This time, Clinton worked to take the same attentive approach. Last summer, she started holding regular gatherings with volunteers, usually over beers. The idea was to say thank you, to strengthen their dedication with a personal connection. By the fall, Clinton was making bigger asks at the meetups — urging the volunteers to take on more shifts and responsibilities. At nearly every campaign event, it was an organizer, not a surrogate or local official, who introduced Clinton to the crowd. Backstage, organizers also got the chance to personally brief the candidate on even the most minute details of the field staff’s progress toward building toward the goals of the volunteer operation.

Paul, the state director, said Clinton was quick to embrace the importance her operatives placed this time on the organizing efforts. “She would get off stage and start asking, ‘How many commitment cards did we get here? How many volunteer sign-ups? How many new volunteers do we have this week?’” When an organizer briefing got cut from the schedule on a busy day, for instance, “she would ask us why we cut it,” Paul said. “The conversation was what are you hearing, what are you concerned about.”

Her campaign manager, Robby Mook, said that Clinton was more of a natural fit for the role than people might think. “Hillary Clinton is an organizer,” Mook said. “She’s been an organizer all her life. Her first job out of school was the Children’s Defense Fund. She knocked on doors, and she listened to people, and then she advocated for them and organized people. This is really her going back to her roots and her passion.”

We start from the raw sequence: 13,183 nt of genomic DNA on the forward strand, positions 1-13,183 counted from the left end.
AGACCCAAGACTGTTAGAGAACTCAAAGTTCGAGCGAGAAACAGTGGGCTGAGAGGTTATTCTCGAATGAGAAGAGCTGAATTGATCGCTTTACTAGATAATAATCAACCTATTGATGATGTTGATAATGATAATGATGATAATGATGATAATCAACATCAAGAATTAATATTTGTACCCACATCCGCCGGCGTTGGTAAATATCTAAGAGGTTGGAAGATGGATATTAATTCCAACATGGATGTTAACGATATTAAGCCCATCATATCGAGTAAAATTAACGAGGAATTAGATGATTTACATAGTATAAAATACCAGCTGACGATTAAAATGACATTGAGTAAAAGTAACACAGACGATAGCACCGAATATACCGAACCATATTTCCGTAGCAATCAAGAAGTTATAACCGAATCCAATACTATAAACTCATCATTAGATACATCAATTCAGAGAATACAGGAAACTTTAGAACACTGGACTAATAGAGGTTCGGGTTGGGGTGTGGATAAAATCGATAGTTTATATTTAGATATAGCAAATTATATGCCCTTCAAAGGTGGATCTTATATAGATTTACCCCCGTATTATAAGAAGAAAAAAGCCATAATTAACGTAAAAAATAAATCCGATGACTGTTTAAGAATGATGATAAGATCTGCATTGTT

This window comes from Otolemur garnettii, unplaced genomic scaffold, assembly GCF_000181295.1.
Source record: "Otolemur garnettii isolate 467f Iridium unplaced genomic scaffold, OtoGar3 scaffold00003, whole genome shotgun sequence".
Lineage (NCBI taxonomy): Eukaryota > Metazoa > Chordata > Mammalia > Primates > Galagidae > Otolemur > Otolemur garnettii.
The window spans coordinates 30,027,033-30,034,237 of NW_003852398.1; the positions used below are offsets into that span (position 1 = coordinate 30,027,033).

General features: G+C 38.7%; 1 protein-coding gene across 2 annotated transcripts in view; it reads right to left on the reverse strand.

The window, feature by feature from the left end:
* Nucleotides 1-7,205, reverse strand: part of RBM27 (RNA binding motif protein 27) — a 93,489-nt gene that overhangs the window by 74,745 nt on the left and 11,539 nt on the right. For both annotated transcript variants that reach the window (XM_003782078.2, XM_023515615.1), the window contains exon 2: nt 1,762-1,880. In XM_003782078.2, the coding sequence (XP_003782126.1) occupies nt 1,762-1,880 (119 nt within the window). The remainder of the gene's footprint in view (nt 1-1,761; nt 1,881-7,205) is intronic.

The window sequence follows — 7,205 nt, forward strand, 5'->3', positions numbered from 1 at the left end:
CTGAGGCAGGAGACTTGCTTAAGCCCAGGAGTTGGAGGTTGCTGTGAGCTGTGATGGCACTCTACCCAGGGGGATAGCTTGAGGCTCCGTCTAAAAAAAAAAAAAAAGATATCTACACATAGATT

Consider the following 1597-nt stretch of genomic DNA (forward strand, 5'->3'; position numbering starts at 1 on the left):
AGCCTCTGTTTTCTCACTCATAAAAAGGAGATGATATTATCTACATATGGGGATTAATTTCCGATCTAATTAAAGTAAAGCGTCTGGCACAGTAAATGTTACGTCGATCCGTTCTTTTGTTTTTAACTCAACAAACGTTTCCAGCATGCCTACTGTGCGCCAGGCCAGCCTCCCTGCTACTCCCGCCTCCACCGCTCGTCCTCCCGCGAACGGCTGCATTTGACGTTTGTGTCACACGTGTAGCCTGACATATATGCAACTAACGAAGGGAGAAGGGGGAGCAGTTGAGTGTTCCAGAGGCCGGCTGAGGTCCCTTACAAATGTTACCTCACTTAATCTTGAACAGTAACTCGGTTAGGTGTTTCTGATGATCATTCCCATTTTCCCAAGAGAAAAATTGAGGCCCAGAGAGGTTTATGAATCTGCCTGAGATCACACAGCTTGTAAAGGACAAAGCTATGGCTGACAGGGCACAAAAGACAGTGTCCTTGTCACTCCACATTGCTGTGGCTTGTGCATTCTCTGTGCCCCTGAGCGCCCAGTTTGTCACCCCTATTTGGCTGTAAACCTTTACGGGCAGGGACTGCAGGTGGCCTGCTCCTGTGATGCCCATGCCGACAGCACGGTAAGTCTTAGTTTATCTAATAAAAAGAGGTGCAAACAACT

In New Hampshire, Clinton may not be able to depend on her organization alone. The state team there has had far fewer resources than in Iowa, and Monday’s caucuses delivered a statistical victory and virtual tie, rather than the kind of decisive win that would go a long way to brushing back Sanders, a candidate whose movement-based message and stripped-down approach has translated into big crowds, donations, and a zealous base of supporters aiding his operation in New Hampshire.

No matter how good the organization, or the politician’s understanding of the organization, “the candidate still needs to be authentically motivational,” said Marshall Ganz, a Harvard professor who helped train the Obama campaign in the organizing techniques that shaped the protest and labor movements of the ’60s and ’70s.

“Obama was that in 2008. That gave organizers a lot to work with,” said Ganz. “If the candidate isn’t sufficiently motivational, you won’t have the troops. You can’t manufacture the volunteer commitment.”

Ruby Cramer is a political reporter for BuzzFeed News and is based in New York.

Contact Ruby Cramer at ruby.cramer@buzzfeed.com.